This exposition concerns the relationship between art and research. It focuses on the questions: How can we define knowledge and research in the context of artistic research? What is artistic research? What is its goal? How is it different from other traditions of combining art and research? How should the university system react to and make use of artistic research? What is artistic knowledge and how is it used? How can we justify art as a special, flexible form of research? In what sense is art a philosophical and political practice – not just a way of communicating philosophical and political ideas and reasoning, but an especially powerful and holistic form of philosophy and politics?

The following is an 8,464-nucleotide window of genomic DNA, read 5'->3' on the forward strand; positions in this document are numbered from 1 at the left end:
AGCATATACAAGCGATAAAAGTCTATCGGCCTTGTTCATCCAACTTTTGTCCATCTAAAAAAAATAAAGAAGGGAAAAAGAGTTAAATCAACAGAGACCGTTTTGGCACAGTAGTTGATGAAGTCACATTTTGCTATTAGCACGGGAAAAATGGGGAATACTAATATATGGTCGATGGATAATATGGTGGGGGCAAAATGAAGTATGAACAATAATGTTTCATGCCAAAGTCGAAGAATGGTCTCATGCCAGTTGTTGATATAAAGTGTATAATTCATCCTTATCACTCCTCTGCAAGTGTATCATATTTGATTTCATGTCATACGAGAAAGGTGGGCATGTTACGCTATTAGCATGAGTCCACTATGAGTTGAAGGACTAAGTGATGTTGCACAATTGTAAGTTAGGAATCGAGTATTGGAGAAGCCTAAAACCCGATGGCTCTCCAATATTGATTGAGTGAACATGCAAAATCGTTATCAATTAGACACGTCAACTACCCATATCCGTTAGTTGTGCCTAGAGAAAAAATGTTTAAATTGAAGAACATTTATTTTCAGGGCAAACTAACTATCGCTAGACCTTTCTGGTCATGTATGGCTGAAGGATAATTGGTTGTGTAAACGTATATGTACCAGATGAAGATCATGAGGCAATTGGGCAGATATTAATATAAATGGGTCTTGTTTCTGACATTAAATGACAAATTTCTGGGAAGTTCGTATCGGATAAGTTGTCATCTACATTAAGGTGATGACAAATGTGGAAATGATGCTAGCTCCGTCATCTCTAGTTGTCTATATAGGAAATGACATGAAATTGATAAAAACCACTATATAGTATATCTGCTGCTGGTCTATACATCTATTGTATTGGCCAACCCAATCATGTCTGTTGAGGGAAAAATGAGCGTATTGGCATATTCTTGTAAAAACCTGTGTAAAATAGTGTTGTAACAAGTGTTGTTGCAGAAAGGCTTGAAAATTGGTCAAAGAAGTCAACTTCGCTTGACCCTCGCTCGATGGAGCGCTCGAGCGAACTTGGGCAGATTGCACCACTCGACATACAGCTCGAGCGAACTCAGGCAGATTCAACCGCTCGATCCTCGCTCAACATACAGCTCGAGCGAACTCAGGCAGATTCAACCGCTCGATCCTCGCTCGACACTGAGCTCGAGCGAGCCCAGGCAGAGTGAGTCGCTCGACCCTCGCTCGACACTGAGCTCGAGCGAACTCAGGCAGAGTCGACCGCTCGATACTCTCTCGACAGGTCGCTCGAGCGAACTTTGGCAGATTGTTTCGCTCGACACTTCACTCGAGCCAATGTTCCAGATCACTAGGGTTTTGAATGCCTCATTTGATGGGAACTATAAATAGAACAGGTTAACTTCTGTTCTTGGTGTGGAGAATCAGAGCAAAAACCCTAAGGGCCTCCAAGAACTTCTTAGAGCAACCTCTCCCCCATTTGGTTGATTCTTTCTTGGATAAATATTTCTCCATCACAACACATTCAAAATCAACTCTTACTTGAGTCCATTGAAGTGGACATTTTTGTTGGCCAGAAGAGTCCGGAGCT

The first half of the exposition analyses and develops a line of reasoning about these concepts and categories. It also includes an attempt to justify art as philosophy/politics. The second half of the exposition lists the five main traditions of combining art and research and the pros and cons of each of them.
The latter half of the exposition, in particular, uses images, videos, and music as examples of these traditions, and in some way as proof of the philosophical/political claim of the exposition. The whole exposition is built concretely from the viewpoint of a practicing artist, looking for insights and ways that could help him and other artists in their artistic work.